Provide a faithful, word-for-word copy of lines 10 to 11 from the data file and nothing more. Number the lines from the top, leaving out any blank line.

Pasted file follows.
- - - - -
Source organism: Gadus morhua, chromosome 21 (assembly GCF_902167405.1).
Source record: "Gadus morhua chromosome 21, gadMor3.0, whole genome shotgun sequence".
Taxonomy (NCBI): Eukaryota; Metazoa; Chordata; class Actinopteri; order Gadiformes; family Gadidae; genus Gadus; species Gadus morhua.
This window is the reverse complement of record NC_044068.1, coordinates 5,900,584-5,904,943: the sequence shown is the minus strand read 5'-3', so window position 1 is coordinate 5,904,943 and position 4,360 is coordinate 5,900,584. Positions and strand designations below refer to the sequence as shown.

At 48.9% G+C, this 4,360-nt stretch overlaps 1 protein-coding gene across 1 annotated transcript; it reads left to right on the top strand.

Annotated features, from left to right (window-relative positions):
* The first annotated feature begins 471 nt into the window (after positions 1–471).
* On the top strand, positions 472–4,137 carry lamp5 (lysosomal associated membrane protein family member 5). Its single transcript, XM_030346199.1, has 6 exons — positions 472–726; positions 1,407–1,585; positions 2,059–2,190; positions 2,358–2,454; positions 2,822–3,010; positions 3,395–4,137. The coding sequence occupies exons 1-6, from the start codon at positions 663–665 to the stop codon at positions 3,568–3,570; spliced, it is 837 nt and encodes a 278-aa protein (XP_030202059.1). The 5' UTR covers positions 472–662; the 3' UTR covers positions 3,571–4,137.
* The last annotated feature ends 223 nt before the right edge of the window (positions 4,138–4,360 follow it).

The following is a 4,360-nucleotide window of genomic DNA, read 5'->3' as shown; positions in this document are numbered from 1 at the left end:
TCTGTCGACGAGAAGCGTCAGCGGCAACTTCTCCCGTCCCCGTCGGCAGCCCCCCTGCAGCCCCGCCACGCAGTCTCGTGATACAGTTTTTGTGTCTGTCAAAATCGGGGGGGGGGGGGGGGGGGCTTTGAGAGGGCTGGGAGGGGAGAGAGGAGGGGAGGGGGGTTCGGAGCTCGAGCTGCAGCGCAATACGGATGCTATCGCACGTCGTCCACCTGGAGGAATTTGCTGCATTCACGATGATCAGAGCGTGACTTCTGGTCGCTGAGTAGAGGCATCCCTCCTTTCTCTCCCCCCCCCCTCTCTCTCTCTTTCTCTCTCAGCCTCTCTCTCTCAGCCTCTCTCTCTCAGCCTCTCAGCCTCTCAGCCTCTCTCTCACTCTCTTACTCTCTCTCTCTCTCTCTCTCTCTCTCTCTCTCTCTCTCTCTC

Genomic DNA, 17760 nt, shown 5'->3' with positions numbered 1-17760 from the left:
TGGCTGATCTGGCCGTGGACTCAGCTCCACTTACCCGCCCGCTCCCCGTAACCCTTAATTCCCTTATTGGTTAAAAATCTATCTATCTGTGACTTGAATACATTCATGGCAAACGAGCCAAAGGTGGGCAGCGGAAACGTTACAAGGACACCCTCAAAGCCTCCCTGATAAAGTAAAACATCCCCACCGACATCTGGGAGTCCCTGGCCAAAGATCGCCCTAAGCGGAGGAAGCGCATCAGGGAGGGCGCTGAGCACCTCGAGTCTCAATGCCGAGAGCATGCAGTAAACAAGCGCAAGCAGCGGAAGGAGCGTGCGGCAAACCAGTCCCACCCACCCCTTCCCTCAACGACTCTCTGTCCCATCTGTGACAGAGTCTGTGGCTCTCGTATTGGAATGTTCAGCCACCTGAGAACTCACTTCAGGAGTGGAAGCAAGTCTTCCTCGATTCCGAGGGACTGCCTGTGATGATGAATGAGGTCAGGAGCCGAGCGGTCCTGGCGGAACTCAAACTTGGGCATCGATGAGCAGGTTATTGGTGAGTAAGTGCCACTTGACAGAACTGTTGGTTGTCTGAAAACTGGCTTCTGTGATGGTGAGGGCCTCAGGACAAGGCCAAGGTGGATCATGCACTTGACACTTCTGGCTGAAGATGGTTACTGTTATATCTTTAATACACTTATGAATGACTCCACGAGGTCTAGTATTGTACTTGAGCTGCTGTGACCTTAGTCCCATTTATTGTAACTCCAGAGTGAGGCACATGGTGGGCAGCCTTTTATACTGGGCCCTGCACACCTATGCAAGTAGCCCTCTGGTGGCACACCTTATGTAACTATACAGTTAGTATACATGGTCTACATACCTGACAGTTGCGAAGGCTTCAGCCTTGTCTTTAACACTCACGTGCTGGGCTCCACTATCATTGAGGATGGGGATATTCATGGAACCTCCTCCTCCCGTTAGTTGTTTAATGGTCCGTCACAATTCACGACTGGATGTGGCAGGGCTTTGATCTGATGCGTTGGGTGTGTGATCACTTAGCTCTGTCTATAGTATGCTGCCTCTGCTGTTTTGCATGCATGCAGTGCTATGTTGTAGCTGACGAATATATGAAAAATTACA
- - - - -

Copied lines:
The following is a 4,360-nucleotide window of genomic DNA, read 5'->3' as shown; positions in this document are numbered from 1 at the left end:
TCTGTCGACGAGAAGCGTCAGCGGCAACTTCTCCCGTCCCCGTCGGCAGCCCCCCTGCAGCCCCGCCACGCAGTCTCGTGATACAGTTTTTGTGTCTGTCAAAATCGGGGGGGGGGGGGGGGGGGCTTTGAGAGGGCTGGGAGGGGAGAGAGGAGGGGAGGGGGGTTCGGAGCTCGAGCTGCAGCGCAATACGGATGCTATCGCACGTCGTCCACCTGGAGGAATTTGCTGCATTCACGATGATCAGAGCGTGACTTCTGGTCGCTGAGTAGAGGCATCCCTCCTTTCTCTCCCCCCCCCCTCTCTCTCTCTTTCTCTCTCAGCCTCTCTCTCTCAGCCTCTCTCTCTCAGCCTCTCAGCCTCTCAGCCTCTCTCTCACTCTCTTACTCTCTCTCTCTCTCTCTCTCTCTCTCTCTCTCTCTCTCTCTC